Hiroyuki Watanabe (01)

From BR Bullpen

Hiroyuki Watanabe (渡辺 博之)

  • Bats Right, Throws Right
  • Height 5' 7", Weight 160 lb.

BR Register page

Biographical Information[edit]

Hiroyuki Watanabe was an All-Star outfielder in Japan in the 1950s.

Watanabe helped Doshisha win a Kansai Big Six University League. Nankai tried to sign him, but he refused. He served in the military in World War II. He turned pro in 1950 with his hometown Osaka Tigers; he allowed two hits, two walks and four runs (one earned) without retiring anyone. He then was converted to a 1B-outfielder and hit .301/.375/.513 with 47 runs, 11 home runs and 44 RBI. In 1951, he faded to .252/.318/.414 with 13 homers (10th in the Central League in that department).

In 1952, Watanabe only went deep five times, batting .260/.336/.346. He hit .287/.341/.436 with 22 doubles in 1953, missing the top 10 in average by .004. He had his best season in 1954, with a batting line of .353/.413/.456, 30 steals in 36 tries and 91 RBI. On May 26, he tied the league record with six hits in a game. He made the CL All-Star team and finished among the leaders in runs (68, tied for 5th with Shigeru Chiba and Michio Nishizawa), hits (170, tied for second with Nishizawa, two behind Wally Yonamine), RBI (tied for first with Satoru Sugiyama), steals (tied for third, behind Yoshio Yoshida and Jiro Kanayama), average (2nd, .008 behind Yonamine) and OBP (2nd to Yonamine). He made the Best Nine, joining Sugiyama and Yonamine as the CL outfielders chosen. 50 years later, another Hiroyuki Watanabe would be a CL Gold Glove winner.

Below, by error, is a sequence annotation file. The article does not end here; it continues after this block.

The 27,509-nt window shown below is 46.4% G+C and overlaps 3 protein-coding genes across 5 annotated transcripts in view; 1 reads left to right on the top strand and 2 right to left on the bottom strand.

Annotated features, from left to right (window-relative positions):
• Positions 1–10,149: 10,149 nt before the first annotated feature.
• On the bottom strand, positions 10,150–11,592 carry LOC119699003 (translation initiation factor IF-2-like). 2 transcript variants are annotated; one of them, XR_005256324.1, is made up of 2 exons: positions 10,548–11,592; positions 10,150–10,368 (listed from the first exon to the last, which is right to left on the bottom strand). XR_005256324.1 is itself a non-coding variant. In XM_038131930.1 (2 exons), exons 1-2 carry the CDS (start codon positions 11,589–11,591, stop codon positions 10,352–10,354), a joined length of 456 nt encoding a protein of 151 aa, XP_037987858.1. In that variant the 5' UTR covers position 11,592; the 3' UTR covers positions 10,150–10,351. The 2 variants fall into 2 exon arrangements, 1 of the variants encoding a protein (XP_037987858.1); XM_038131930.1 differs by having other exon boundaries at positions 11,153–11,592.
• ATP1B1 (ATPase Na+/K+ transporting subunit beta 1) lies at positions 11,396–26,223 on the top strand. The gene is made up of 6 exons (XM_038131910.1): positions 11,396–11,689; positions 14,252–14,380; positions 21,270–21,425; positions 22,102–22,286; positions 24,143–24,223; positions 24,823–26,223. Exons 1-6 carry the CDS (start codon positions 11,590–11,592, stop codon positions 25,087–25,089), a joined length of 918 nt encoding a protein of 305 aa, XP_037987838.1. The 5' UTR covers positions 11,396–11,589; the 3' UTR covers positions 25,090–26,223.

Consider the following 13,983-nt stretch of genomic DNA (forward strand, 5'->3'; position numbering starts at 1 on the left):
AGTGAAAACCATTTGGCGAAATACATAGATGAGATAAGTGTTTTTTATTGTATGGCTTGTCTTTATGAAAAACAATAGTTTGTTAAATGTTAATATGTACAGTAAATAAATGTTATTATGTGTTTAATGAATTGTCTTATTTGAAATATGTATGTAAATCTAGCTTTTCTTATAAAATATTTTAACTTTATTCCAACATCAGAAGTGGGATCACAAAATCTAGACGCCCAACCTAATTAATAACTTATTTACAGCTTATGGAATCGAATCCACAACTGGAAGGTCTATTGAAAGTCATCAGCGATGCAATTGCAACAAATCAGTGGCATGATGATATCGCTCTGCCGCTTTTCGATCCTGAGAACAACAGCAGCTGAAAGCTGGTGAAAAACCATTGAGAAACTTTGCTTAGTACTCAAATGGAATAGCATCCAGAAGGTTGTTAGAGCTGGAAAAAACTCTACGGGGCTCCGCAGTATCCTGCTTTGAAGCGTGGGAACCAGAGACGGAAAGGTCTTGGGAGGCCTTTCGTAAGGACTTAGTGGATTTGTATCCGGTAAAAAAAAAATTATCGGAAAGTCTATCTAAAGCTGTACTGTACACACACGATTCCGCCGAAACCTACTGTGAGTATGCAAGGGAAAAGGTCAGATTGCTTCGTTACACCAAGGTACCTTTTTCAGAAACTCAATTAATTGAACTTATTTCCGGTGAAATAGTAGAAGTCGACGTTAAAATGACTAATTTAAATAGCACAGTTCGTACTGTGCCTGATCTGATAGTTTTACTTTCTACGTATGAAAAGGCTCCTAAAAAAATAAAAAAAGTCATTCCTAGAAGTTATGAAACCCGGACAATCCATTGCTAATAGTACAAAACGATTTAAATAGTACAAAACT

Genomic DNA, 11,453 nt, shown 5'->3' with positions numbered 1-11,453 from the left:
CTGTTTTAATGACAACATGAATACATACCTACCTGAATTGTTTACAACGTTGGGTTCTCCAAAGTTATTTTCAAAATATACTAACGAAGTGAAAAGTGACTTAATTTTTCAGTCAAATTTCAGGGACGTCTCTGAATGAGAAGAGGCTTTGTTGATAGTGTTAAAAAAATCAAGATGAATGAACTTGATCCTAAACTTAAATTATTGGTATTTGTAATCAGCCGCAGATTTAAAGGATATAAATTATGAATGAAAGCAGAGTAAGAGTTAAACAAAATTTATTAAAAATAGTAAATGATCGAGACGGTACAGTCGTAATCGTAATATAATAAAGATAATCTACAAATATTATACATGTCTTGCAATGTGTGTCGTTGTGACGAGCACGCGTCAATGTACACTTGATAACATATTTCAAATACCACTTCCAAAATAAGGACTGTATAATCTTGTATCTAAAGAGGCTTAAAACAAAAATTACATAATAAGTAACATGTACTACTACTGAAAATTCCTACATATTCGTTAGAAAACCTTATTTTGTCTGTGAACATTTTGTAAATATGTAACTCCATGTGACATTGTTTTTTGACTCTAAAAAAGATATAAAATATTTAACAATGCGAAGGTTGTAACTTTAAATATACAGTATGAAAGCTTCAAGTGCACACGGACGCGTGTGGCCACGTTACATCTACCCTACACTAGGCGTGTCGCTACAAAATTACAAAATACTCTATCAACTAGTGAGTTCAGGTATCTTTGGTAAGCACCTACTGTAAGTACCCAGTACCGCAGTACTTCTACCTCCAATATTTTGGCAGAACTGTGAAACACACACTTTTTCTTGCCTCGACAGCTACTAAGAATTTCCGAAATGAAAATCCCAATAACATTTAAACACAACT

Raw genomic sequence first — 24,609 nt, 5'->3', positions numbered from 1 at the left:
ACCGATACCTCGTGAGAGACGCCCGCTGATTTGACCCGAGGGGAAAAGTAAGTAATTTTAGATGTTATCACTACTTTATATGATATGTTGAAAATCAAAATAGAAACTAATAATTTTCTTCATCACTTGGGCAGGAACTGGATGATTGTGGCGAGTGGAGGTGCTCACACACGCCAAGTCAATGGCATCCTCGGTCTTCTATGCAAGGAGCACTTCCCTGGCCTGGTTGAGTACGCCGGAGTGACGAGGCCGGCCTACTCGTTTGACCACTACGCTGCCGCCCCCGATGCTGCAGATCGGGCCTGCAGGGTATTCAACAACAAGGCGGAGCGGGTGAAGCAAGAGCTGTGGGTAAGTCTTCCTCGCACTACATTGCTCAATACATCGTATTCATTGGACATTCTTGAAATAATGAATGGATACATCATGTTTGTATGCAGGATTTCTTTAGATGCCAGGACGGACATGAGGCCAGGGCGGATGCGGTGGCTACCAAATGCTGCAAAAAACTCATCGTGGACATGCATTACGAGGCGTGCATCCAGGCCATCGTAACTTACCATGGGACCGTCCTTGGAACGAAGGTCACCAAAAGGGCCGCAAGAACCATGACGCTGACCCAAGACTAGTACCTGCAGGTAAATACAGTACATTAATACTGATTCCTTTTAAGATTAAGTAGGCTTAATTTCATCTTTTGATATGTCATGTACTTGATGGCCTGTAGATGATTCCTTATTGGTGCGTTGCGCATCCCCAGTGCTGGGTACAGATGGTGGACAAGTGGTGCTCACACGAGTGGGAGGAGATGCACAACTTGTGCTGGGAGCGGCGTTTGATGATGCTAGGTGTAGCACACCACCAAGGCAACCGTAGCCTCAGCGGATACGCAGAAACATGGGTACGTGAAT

Watanabe had another productive year in 1955, hitting .313/.358/.374 and making his other All-Star team. He was among the CL leaders in hits (144, 3rd, 3 behind Kawakami and Kazuo Yoshida), RBI (54, 8th), runs (56, 9th), sacrifice flies (9, 1st) and average (3rd behind Kawakami and Toshikazu Kodama). He, Yonamine and Yukihiko Machida were the CL's Best Nine outfield picks.

In 1956, Watanabe struggled, hitting only .227/.300/.306, though he still was among the league leaders in runs (48, 9th), RBI (47, 8th) and sacrifice flies (6, 1st). He hit .256/.316/.294 with a single home run in 1957. The Tigers then sold him to the Kintetsu Buffalo. He bombed there, eking out a .150/.216/.159 line in 40 games in 1958 and .214/.257/.270 in 1959 to end his playing career.

Overall, Watanabe batted .273/.335/.370 in 1,019 NPB games, with 383 runs and 453 RBI. He was a professor at his alma mater, Doshisha University, after his baseball career ended, and also was their baseball coach from 1961-1978. Battling health problems, he and his wife hung themselves in a double suicide in 1990.